Nematological parameters of Meloidogyne javanica in soybean relative to initial population after 60 days inoculation—a total number of nematodes; b nematodes per gram of root; c reproduction factor. Significant at 5% probability

Yield and proximate composition

Pod number per plant (Fig. 3a) and thousand grain weight (Fig. 3b) were lower in inoculated plants, regardless of inoculum level (p < 0.05), with minimum values of 6 pods plant−1 at 1000 eggs + J2 and 103.90 g 1000 grains−1 at 2625 eggs + J2. Overall, pod number decreased by 61.90–71.42% and thousand grain weight by 14.61–17.85% in plants infected with M. javanica compared with nematode-free plants.

Fig. 3
figure3

Productivity parameters to initial population of Meloidogyne javanica after 120 days of inoculation—a number of pods plant−1; b thousand grain weight (g). Significant at 5% probability

The proximate composition of soybean grains is presented in Fig. 4. The highest moisture content (7.90 g 100 g−1) was found in grains from uninfected plants (Fig. 4a) (p < 0.05). Grains from infected plants had lower moisture content, regardless of inoculum level, with the lowest value (6.85 g 100 g−1) estimated to be achieved with an initial inoculum of 2250 eggs + J2. Protein, lipid, and fiber contents (depicted in Fig. 4b–d, respectively) differed between treatments (p < 0.10, respectively). The highest lipid content (22.59 g 100 g−1), found in grains from plants inoculated with the highest nematode level (4000 eggs + J2), differed significantly from that of control grains. Inoculation of 1900 eggs + J2 was estimated to result in the maximum grain protein content (44.64 g 100 g−1), whereas inoculation of 4000 eggs + J2 was predicted to provide the minimum protein content (43.95 g 100 g−1). Fiber content decreased as the inoculum level increased, ranging from 15.61 g 100 g−1 in grains from control plants to 12.32 g 100 g−1 in grains from plants inoculated with 4000 eggs + J2. Inoculum level did not influence ash content, which ranged from 4.86 to 5.10 g 100 g−1 (data not shown).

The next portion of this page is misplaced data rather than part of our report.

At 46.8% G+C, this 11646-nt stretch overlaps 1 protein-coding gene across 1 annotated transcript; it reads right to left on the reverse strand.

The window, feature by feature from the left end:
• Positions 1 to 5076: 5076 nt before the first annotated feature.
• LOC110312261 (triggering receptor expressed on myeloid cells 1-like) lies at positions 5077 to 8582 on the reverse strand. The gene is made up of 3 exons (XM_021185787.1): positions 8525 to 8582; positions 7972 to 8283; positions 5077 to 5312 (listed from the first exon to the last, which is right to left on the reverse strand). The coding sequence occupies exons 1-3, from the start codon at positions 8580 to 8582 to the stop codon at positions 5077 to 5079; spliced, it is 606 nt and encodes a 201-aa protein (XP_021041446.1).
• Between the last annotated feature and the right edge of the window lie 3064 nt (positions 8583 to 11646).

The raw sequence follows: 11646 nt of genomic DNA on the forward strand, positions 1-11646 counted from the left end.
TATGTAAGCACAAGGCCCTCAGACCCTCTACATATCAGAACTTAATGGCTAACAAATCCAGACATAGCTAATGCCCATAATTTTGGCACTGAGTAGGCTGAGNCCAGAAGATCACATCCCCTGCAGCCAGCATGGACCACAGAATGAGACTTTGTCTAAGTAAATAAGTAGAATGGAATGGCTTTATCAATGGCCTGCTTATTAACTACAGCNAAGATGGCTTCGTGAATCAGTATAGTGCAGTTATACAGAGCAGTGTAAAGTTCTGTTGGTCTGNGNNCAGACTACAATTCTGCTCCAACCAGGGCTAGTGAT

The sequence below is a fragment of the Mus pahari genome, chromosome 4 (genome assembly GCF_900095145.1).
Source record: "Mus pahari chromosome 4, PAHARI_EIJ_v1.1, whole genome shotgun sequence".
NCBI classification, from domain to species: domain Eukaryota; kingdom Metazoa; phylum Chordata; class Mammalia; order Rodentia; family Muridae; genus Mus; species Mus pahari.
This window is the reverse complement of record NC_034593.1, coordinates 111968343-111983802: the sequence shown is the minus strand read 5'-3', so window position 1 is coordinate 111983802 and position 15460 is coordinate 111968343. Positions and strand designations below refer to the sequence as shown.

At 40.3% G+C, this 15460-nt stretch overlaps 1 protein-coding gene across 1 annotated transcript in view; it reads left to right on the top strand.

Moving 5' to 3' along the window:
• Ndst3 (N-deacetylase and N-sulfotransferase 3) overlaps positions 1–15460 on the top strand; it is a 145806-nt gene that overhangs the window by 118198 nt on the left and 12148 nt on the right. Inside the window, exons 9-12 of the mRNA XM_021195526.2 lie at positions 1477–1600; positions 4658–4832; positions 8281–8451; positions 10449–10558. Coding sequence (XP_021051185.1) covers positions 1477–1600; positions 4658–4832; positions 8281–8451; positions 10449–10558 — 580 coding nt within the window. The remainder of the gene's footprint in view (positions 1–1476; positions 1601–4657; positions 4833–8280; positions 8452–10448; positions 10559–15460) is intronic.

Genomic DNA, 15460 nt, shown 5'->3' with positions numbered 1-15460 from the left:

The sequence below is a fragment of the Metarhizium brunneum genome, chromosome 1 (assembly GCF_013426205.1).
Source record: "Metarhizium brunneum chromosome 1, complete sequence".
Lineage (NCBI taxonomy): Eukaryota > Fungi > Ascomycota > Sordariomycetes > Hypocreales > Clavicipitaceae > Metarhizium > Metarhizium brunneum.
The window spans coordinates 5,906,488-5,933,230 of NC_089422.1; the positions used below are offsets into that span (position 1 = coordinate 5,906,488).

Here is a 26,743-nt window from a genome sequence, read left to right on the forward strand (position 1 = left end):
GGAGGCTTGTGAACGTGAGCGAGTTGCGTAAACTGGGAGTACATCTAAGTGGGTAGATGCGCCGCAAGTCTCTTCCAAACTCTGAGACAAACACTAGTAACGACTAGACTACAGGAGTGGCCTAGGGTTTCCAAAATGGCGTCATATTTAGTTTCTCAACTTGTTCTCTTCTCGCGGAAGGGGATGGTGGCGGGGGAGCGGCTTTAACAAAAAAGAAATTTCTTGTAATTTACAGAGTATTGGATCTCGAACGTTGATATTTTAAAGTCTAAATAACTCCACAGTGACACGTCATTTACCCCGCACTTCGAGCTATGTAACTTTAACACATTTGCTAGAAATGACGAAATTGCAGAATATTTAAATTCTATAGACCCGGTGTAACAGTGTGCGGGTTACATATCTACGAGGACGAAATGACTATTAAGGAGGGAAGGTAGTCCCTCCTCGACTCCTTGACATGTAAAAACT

Fig. 4
figure4

Proximal composition (g 100 g−1) of soybean grains relative to initial population of Meloidogyne javanica after 120 days of inoculation. a Moisture, b proteins, c lipids, d fibers. Significant at 5% probability, * = significant at 10%

Total phenolic compounds, total flavonoids, and antioxidant capacity

The levels of compounds associated with antioxidant activity in soybean were influenced by nematode inoculation (Fig. 5a). Grains harvested from inoculated plants had lower total phenolics; the lowest concentration (195.70 mg GAE 100 g−1) was estimated to be achieved with an inoculum level of 2158 eggs + J2 (Fig. 5a, p < 0.05). Total flavonoid content was found to decrease with increasing inoculum level up to 1700 eggs + J2. The lowest estimated content was 109.53 mg QE 100 g−1 (Fig. 5b). At higher inoculum levels, total flavonoid content increased, and at 4000 eggs + J2, flavonoid content was higher than that in the uninoculated control (p < 0.05).

Fig. 5
figure5

Total phenolics compounds (mg GAE 100 g−1) (a), total flavonoids (mg QE 100 g−1) (b), antioxidant capacity by DPPH (c), FRAP (d) (µmol TE g−1) and sequester of superoxide radicals (%) (e) of the soybean grains relative to initial population of Meloidogyne javanica after 120 days of inoculation. Significant at 5% probability